what is the difference betweem a city, a town, and a village?
- Ronald 7Lv 71 year ago
Size and Population
- FLv 61 year ago
Size normally but not exclusively. Incidentally, don't the Village People come from a city?
- John PLv 71 year ago
In British Columbia in Canada I once came across a "city" with 275 inhabitants!
In Britain a city is typically a very large town, but it is a specific legal status which makes it a "city". Every 10 years the monarch (currently Queen Elizabeth) nominates a town as a new city, so there is rivalry among the large town which are not yet legally "cities".
In general, across the world, cities are very big, towns are big, and villages are small, typically less than 5,000 inhabitants.
- lenpol7Lv 71 year ago
Generally, the size.
However, it is also a matter of perception.
A city is for 'citizens'.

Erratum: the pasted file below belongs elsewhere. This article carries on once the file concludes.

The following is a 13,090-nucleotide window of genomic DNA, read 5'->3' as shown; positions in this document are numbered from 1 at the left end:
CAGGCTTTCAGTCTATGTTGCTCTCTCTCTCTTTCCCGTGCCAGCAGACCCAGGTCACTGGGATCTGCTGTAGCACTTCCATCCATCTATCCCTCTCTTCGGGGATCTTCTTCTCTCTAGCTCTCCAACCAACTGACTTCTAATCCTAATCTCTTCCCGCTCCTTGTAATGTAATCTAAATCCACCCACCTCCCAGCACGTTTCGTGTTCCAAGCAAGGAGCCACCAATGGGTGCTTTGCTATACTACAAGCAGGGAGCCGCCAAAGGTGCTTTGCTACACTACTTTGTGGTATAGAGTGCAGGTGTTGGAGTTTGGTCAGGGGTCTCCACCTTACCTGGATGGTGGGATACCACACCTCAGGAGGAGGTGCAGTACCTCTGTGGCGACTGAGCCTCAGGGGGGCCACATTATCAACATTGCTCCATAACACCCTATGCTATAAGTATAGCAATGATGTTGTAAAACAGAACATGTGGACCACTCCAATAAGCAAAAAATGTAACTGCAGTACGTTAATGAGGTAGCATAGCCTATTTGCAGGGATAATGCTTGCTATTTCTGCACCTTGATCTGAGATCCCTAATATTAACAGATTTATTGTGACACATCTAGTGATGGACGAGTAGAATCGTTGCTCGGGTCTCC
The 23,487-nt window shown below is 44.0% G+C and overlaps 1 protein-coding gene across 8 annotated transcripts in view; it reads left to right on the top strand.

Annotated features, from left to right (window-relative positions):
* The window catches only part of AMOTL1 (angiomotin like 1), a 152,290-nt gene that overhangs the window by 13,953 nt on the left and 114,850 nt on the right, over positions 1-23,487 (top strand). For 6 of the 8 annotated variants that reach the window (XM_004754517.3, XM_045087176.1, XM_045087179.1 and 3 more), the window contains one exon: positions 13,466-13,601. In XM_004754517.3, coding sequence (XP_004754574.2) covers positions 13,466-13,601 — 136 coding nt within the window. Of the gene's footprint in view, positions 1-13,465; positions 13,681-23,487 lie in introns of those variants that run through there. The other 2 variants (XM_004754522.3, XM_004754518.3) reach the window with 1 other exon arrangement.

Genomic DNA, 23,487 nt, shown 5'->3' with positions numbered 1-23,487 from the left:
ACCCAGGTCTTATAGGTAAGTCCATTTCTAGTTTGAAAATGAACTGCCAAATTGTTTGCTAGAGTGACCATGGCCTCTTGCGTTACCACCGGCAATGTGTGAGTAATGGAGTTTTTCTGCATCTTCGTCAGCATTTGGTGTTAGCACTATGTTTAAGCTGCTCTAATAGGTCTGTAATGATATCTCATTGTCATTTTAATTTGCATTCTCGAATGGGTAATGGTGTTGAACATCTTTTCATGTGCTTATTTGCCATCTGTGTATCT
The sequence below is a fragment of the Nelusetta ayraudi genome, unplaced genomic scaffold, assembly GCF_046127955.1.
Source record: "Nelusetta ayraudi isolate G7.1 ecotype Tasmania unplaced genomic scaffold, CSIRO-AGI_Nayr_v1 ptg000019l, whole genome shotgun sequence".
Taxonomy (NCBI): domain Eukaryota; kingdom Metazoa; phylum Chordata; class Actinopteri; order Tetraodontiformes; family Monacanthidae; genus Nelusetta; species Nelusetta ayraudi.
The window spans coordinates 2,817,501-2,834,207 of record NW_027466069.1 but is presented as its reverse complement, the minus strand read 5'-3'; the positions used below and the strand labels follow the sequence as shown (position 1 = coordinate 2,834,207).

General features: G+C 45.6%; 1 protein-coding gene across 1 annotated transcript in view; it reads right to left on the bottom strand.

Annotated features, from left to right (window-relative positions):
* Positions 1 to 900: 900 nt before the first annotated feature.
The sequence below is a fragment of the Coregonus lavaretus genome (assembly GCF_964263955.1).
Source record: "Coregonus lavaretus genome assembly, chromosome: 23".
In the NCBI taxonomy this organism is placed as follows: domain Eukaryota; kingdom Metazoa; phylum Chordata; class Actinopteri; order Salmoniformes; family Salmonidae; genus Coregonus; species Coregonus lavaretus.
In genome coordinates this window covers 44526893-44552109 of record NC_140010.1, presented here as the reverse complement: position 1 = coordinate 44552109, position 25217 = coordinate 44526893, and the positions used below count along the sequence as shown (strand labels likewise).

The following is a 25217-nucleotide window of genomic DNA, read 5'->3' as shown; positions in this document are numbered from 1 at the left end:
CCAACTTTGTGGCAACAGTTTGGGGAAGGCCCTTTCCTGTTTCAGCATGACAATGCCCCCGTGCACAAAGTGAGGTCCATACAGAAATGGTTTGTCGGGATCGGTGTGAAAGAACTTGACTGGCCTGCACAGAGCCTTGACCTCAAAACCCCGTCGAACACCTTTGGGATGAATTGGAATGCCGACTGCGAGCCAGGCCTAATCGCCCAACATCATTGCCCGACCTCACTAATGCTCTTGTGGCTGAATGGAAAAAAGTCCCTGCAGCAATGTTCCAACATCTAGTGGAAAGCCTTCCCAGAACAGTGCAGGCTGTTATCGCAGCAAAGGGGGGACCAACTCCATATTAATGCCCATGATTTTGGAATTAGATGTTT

A town is for 'towns people'.
A village is for 'villains'.
By area a city is the largest and a village is the smallest
By population a city can have over 100,000 people, a town 1000, to 100,000 people and a village less than 1000 people.
Another yardstick is :- a city has a cathedral . a town has a church and a village has a parish church or chapel.
Within the UK they are all very loosely described, because some cities have only a 2 or 3 thousand people.
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- AthenaLv 71 year ago
- Steven SLv 71 year ago
It all has to do with the size and population of the area.
- Spiny NormanLv 71 year ago
A city has a cathedral a town is smaller usually with a church and a village is a smaller sometimes isolated hamlet.
- ocularnervosaLv 71 year ago
A city has 100,000 and 300,000 or more people
A town has 1000 to 100,000 people
A village has less than a 1000
- pisgahchemistLv 71 year ago
Have you never visited cities, towns or villages? Perhaps you live in a cave.
- 1 year ago